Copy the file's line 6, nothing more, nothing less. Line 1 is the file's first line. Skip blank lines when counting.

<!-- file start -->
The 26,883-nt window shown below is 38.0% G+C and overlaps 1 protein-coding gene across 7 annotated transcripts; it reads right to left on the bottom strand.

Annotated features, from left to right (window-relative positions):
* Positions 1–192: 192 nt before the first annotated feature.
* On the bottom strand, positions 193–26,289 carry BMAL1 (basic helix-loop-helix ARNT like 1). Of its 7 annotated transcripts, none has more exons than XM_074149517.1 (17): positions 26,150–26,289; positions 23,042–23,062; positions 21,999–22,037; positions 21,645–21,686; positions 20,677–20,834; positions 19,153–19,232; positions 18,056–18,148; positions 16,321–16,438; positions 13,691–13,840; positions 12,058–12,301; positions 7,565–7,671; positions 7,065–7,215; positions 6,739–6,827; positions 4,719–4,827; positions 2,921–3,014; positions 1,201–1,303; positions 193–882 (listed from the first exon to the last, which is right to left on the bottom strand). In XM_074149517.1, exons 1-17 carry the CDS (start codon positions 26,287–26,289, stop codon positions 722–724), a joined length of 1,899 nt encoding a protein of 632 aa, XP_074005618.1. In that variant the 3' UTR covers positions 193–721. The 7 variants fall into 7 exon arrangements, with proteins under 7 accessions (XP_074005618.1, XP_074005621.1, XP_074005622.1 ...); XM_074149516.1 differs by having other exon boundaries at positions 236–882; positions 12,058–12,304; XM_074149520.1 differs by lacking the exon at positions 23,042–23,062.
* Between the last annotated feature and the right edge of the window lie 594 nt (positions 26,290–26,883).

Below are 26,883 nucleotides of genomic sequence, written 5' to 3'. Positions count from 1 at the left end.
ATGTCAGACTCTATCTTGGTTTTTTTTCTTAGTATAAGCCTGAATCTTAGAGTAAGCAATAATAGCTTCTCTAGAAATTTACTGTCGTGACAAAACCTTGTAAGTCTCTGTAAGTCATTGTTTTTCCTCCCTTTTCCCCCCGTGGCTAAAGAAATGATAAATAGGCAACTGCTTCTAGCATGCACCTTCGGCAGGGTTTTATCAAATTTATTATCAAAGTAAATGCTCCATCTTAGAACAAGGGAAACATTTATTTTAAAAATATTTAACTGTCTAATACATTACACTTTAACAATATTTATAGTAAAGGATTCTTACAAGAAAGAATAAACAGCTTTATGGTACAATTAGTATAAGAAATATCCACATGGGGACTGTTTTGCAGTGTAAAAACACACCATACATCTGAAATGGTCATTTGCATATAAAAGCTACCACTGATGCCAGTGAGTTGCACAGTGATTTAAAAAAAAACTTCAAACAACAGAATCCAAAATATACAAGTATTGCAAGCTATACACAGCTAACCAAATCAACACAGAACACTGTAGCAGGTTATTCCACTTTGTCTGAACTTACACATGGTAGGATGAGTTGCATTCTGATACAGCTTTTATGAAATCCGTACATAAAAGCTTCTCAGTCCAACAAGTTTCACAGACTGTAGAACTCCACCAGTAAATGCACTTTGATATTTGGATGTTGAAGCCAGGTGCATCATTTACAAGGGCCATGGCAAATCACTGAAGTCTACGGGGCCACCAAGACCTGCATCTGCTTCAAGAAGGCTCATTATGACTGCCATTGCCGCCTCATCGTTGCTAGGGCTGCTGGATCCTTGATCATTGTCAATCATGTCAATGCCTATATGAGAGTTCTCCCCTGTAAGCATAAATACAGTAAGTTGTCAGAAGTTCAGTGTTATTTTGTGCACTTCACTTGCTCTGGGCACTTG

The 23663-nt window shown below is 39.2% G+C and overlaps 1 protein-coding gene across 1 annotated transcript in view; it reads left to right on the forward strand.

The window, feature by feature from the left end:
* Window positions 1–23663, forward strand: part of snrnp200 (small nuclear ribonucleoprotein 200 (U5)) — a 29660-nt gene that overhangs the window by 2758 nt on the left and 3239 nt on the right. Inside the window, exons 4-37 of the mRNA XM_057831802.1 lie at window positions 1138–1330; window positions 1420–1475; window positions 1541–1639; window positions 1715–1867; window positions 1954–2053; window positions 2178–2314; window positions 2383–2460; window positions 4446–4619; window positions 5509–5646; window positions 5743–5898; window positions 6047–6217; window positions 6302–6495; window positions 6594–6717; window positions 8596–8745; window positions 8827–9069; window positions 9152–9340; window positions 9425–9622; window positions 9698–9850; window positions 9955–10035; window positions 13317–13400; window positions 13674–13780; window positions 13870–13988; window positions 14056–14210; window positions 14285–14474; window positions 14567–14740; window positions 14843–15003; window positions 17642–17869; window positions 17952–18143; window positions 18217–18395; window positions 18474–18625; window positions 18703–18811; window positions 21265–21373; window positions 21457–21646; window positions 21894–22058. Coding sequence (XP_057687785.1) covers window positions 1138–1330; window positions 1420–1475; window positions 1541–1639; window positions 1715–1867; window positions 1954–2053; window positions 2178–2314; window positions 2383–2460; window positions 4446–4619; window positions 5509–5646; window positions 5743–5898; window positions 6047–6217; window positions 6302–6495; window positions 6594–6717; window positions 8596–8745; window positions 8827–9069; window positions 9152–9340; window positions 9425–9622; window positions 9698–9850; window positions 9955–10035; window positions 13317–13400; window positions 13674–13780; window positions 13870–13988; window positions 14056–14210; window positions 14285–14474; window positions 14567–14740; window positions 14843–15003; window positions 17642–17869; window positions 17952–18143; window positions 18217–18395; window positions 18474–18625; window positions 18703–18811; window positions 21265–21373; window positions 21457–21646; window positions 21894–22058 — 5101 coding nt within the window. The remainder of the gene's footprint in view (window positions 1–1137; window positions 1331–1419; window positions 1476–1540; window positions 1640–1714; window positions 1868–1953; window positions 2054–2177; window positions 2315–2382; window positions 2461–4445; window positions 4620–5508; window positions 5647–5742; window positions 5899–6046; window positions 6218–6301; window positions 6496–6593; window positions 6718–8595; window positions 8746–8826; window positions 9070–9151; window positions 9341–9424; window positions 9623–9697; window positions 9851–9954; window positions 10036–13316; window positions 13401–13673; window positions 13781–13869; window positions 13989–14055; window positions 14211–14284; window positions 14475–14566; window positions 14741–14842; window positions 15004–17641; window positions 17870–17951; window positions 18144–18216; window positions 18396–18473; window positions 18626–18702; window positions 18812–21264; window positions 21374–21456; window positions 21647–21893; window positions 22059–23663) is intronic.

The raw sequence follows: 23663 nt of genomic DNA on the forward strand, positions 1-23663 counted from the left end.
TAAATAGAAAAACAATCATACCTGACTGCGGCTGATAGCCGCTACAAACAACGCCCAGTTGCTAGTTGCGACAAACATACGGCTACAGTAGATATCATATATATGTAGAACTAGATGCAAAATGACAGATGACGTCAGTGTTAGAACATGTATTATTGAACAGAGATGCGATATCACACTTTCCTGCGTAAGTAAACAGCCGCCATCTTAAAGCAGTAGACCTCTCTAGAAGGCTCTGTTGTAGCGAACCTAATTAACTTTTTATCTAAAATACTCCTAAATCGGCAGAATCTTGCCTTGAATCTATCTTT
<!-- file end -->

Below are 26,883 nucleotides of genomic sequence, written 5' to 3'. Positions count from 1 at the left end.